During our all-school Morning Reports, we have the opportunity for community members to give inspirational speeches during a segment called Works in Progress. These talks vary in theme from silly to serious and all points in between. Regardless of the topic, our community members are adept at discovering profound inspiration in all aspects of life. In this speech, Head of Enrollment Management Kristen A. Mariotti shares her reflections on the impact of traveling to new places.
As I sit on a flight heading north tonight I am still fascinated by wifi on airplanes. The fact that I can work and stay in touch from just about anywhere in the world, including 30,000 feet in the air, just blows my mind. To the students of today, this is a given. They are accustomed to so much more than I was in high school. I’ve told the same story to my advisees over and over through the years about writing all of my college papers on a Brother Word Processor (an electric typewriter), how I didn’t have an email address until I was 20 years old, and how somehow I traveled in a car from Connecticut to Arizona for graduate school and did not own a cellphone, or a GPS, or even a google map printout. I called my parents from pay phones and actually read a big and cumbersome map while exploring my country beyond the Mason Dixon line for the first time. Things were different then and some things seemed more meaningful without all the gadgets and technology we have today. And though I am a generally a fan of the advances that have been made which allow us to keep in touch easier with those who are far away, that help shrink this giant world into a much smaller place, I still believe in traveling, definitely with GPS and cell phone, to explore new places, people, and cultures as often as I am able!
I was thinking about all this today as I logged into my email from an airplane, having just completed a whirlwind admission travel season that spanned many parts of the United States and the world. What the travel season taught me most this year is that folks pretty much want the same things for their children whether they are from Troy, NY or Bangkok, Thailand (and all the places in between). They want their kids to be challenged, cared for, safe, and happy. Yes, they also want them to attend good colleges and take tough classes, but overall they just want their child to feel a sense of belonging, excited about learning, and supported and seen. It’s the same thing my parents wanted over 30 years ago when I entered high school and I am sure this is what your families want for you.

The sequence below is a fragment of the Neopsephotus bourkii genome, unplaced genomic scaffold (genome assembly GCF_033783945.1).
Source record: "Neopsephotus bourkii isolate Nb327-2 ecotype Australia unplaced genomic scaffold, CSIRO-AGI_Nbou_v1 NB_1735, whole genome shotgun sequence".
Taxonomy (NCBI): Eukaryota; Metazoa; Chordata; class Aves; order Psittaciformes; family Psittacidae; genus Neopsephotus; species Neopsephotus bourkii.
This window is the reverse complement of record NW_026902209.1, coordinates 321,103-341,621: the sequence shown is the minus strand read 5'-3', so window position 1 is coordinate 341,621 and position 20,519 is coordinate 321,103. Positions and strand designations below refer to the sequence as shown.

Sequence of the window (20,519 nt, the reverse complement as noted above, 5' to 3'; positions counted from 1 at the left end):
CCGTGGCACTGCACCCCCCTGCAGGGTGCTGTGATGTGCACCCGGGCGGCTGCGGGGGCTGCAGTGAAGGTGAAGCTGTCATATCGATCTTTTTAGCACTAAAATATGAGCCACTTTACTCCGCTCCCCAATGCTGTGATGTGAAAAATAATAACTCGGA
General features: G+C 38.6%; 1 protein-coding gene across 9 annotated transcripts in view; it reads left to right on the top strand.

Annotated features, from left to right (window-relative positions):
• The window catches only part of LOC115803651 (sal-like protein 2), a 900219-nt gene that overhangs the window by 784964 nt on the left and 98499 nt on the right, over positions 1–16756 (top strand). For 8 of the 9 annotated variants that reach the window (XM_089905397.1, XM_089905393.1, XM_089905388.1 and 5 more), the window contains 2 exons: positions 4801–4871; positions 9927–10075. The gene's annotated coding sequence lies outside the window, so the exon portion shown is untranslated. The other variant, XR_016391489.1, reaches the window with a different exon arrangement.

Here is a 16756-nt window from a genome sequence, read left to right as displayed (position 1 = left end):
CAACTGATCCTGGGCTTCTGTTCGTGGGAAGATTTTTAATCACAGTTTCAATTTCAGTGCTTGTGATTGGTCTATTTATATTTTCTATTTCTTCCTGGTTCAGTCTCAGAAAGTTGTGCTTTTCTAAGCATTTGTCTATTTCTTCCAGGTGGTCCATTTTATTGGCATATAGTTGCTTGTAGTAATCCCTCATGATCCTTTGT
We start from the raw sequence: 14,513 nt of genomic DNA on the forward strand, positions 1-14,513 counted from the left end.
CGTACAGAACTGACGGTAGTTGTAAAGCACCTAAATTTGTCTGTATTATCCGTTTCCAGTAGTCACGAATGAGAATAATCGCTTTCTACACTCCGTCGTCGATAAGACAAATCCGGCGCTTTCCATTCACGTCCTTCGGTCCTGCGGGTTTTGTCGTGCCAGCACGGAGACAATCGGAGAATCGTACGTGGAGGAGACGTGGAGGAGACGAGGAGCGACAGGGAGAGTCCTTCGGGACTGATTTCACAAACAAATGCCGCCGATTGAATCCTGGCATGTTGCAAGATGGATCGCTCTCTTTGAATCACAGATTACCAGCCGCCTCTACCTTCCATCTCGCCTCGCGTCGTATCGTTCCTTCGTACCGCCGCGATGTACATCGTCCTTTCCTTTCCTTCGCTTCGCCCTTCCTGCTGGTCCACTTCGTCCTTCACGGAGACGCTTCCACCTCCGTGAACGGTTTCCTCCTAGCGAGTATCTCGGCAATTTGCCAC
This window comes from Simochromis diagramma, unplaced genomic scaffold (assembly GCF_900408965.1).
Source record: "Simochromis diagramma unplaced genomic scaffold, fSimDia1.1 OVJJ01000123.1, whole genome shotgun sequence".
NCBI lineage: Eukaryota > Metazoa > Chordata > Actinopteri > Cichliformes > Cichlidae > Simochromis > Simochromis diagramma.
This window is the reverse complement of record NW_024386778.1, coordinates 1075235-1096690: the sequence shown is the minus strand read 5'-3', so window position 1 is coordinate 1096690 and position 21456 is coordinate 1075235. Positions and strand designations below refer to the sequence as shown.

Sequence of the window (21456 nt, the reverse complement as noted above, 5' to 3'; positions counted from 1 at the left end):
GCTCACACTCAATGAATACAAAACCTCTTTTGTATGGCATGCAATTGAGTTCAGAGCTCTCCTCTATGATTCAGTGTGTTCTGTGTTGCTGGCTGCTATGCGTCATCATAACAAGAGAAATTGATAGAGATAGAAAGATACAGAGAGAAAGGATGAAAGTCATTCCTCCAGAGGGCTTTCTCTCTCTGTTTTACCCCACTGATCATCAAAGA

And speaking of high school: I attended a small public school in Connecticut where just about every student looked like me and had similar life experiences to me. It was not until college that I was able to experience education in a diverse environment, and not until I was nearly 30 years old when I went overseas for the first time and experienced new countries and cultures. My first big international trip was from New York to Beijing, China. After a nearly 20 hour journey I arrived at my hotel, immediately called my husband on Skype and just started crying. I was so overwhelmed by being so far from home in a country where I did know the language, didn’t understand the currency, and definitely stood out as an American. Once I calmed down, that is when everything changed for me and I knew from my first day in beautiful Beijing that I had the travel bug and would try to visit as many countries as possible from then on! At this point I have been to 38 but there are still so many left to explore.
Finally, and probably the most meaningful lesson I have learned from traveling is that visiting the countries, cities, villages, and towns from which our students come is incredibly important. Not just to find more talented students like you, but to begin to understand the cultures and experiences members of our community so vastly represent and identify with.
Although Emma has not been able to connect in this way during the pandemic, we are eager to return to the states and countries that represent our amazing community when we are able. The diversity, cultures, and lived experiences of each of the students at this school is what makes us a better and stronger community. It is never lost on me how lucky I am to be among you all.
Honoring its founder’s vision, Emma Willard School proudly fosters in each young woman a love of learning, the habits of an intellectual life, and the character, moral strength, and qualities of leadership to serve and shape her world.